Preoperative dry eye score−0.93−0.97 to −0.90< .001
PRK (vs LASIK)3.991.64 to 4.83< .001
Wavefront-guided ablation (vs standard)0.48−0.93 to 1.89.51
Authors

From the Department of Ophthalmology (JMS, SCS) and the Francis I. Proctor Foundation (JMS, CO), University of California, San Francisco, California; Optical Express, Glasgow, United Kingdom (MP, SJH); and Carl Zeis Meditec, Dublin, California (SCS).

Steven C. Schallhorn, MD, is a chief medical officer for Carl Zeiss Meditec and chairman on the medical advisory board for Optical Express. The remaining authors have no financial or proprietary interest in the materials presented herein.

AUTHOR CONTRIBUTIONS

Study concept and design (JMS, MP, SCS), data collection (MP); analysis and interpretation of data (CO, DT, SJH); writing the manuscript (JMS, MP); critical revision of the manuscript (JMS, CO, DT, SJH, SCS); statistical expertise (JMS, SCS); administrative, technical, or material support (DT, SJH)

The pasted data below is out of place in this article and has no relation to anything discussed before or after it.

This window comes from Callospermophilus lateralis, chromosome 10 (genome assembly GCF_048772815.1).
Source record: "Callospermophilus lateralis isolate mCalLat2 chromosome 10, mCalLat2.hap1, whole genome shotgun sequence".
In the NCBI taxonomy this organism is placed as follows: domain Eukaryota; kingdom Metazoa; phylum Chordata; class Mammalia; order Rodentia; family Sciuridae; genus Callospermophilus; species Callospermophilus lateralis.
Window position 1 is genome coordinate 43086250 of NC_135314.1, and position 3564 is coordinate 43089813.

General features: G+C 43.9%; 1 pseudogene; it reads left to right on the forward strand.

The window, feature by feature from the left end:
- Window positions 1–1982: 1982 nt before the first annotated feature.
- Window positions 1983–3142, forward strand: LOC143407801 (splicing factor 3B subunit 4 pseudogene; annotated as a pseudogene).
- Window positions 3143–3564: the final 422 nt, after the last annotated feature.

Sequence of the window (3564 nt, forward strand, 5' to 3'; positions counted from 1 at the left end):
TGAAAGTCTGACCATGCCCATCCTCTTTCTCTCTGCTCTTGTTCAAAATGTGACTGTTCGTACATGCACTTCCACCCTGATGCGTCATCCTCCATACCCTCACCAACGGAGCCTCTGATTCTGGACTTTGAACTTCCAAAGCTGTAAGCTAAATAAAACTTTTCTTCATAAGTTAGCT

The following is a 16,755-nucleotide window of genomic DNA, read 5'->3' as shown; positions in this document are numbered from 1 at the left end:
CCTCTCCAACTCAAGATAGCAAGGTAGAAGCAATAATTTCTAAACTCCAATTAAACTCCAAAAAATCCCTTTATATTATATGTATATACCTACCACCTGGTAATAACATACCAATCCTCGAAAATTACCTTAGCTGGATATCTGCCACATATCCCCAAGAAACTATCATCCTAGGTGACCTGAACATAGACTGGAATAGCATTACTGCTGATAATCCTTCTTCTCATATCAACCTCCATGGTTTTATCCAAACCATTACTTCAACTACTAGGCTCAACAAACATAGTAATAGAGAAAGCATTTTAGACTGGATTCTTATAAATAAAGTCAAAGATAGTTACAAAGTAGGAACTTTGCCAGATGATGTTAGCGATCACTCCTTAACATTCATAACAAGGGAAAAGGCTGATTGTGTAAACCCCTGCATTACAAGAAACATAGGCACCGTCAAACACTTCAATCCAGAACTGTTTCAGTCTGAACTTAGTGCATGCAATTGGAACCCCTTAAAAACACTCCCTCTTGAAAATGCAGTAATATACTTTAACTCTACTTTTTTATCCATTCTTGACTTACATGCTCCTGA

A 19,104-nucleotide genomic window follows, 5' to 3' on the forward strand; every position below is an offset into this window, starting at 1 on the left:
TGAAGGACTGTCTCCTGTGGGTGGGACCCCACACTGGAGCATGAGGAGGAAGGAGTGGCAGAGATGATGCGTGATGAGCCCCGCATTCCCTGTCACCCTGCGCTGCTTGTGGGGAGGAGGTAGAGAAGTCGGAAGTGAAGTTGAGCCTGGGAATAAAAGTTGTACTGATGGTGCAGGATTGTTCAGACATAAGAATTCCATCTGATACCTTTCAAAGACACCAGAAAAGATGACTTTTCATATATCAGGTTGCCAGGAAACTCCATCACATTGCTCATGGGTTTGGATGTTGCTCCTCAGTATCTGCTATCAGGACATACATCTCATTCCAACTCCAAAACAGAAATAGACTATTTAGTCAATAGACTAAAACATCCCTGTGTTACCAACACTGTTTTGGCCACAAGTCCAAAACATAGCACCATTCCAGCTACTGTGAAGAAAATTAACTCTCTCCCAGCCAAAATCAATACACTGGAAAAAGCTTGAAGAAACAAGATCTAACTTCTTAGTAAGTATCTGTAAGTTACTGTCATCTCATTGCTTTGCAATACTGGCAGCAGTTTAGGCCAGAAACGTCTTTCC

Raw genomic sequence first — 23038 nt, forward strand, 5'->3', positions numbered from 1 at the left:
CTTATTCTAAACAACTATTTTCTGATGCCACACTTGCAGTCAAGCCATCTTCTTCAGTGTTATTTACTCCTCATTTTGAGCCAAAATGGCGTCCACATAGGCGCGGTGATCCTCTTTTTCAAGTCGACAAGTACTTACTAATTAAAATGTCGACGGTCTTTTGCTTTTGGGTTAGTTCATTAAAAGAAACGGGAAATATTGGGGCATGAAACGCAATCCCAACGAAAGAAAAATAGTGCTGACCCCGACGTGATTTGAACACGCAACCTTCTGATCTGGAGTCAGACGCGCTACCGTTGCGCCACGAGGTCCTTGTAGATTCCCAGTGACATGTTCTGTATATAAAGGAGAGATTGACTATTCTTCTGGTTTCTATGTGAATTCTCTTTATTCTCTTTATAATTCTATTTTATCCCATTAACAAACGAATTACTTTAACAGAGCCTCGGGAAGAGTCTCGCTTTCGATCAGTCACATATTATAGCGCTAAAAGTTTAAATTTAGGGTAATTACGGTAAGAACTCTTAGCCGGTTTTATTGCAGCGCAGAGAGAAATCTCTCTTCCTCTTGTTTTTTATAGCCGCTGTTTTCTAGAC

Correspondence: Julie M. Schallhorn, MD, MS, 10 Koret Way K323, San Francisco, CA 94143. E-mail: Julie.schallhorn@ucsf.edu

Received: August 28, 2018
Accepted: January 02, 2019

10.3928/1081597X-20190107-01